The link between the caffeine intake of expectant mothers and low birth-weight babies is being explored in a groundbreaking study which will, for the first time, link caffeine intake with individual variations in metabolism - or breakdown - of caffeine.
Research has suggested too much caffeine during pregnancy - over five cups of ordinary strength coffee a day - could increase the risk of having a low birth-weight baby. These babies are at greater risk from a range of problems in later life, including developmental delay in childhood and high blood pressure in adulthood, making this an important relationship to understand. Many previous studies have not, however, included an accurate measure of caffeine intake or taken into account other factors, such as a person’s individual metabolism of caffeine.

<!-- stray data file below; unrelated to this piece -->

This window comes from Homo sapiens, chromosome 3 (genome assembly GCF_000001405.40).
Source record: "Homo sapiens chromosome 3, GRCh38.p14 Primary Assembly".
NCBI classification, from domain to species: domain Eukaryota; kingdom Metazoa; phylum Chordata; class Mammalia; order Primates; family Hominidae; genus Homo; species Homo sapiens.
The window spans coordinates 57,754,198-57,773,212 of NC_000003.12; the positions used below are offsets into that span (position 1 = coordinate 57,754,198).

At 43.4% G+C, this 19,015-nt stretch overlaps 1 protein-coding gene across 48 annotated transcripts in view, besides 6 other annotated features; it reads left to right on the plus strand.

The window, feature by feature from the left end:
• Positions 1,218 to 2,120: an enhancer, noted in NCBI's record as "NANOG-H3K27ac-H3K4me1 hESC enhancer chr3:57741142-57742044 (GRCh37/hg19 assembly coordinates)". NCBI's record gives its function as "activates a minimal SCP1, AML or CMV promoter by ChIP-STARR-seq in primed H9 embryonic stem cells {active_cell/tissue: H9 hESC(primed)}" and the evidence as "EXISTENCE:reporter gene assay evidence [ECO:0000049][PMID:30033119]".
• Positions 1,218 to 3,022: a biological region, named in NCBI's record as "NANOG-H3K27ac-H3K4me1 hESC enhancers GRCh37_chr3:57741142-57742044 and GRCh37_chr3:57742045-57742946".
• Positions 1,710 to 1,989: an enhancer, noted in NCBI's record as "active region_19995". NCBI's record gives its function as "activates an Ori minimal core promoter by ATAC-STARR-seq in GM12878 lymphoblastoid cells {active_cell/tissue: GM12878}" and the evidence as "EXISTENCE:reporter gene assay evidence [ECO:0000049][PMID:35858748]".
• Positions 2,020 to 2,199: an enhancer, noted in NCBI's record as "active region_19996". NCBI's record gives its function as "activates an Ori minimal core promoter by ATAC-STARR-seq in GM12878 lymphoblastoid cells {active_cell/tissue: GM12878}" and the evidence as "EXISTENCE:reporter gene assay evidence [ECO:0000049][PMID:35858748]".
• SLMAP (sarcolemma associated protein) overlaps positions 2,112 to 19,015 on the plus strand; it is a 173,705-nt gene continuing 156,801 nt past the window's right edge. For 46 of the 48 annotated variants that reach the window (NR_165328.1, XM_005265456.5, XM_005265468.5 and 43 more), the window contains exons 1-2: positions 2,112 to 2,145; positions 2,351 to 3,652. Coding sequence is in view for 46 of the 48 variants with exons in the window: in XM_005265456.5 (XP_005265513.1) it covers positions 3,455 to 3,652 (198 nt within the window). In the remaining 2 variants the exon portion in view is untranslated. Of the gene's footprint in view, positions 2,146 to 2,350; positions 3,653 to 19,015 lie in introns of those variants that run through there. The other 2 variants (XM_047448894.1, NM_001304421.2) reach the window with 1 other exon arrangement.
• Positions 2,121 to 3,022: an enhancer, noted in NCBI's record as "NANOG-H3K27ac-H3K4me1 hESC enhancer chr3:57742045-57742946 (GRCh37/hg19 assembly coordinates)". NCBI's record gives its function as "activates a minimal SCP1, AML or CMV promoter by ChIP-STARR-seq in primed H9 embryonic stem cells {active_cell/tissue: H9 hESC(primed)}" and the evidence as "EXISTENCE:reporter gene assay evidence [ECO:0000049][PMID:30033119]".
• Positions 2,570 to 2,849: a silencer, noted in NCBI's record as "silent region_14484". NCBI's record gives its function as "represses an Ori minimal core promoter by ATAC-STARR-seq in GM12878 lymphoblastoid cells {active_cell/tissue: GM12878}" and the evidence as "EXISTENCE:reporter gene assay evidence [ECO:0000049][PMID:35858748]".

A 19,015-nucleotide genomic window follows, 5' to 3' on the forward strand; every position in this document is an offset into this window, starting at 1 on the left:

The CARE study is looking for the first time at the relationship between caffeine intake from a variety of sources, caffeine metabolism during pregnancy and the risk of having a low birth-weight baby. Dr Sara Kirk (below right) from the University’s Nutritional Epidemiology Group explains: “Caffeine is present in many products from chocolate to over-the-counter medications such as flu remedies. It’s also hard to measure a person’s caffeine intake as caffeine levels in drinks vary from one cup of coffee or tea to another.”
Hannah Love | alfa
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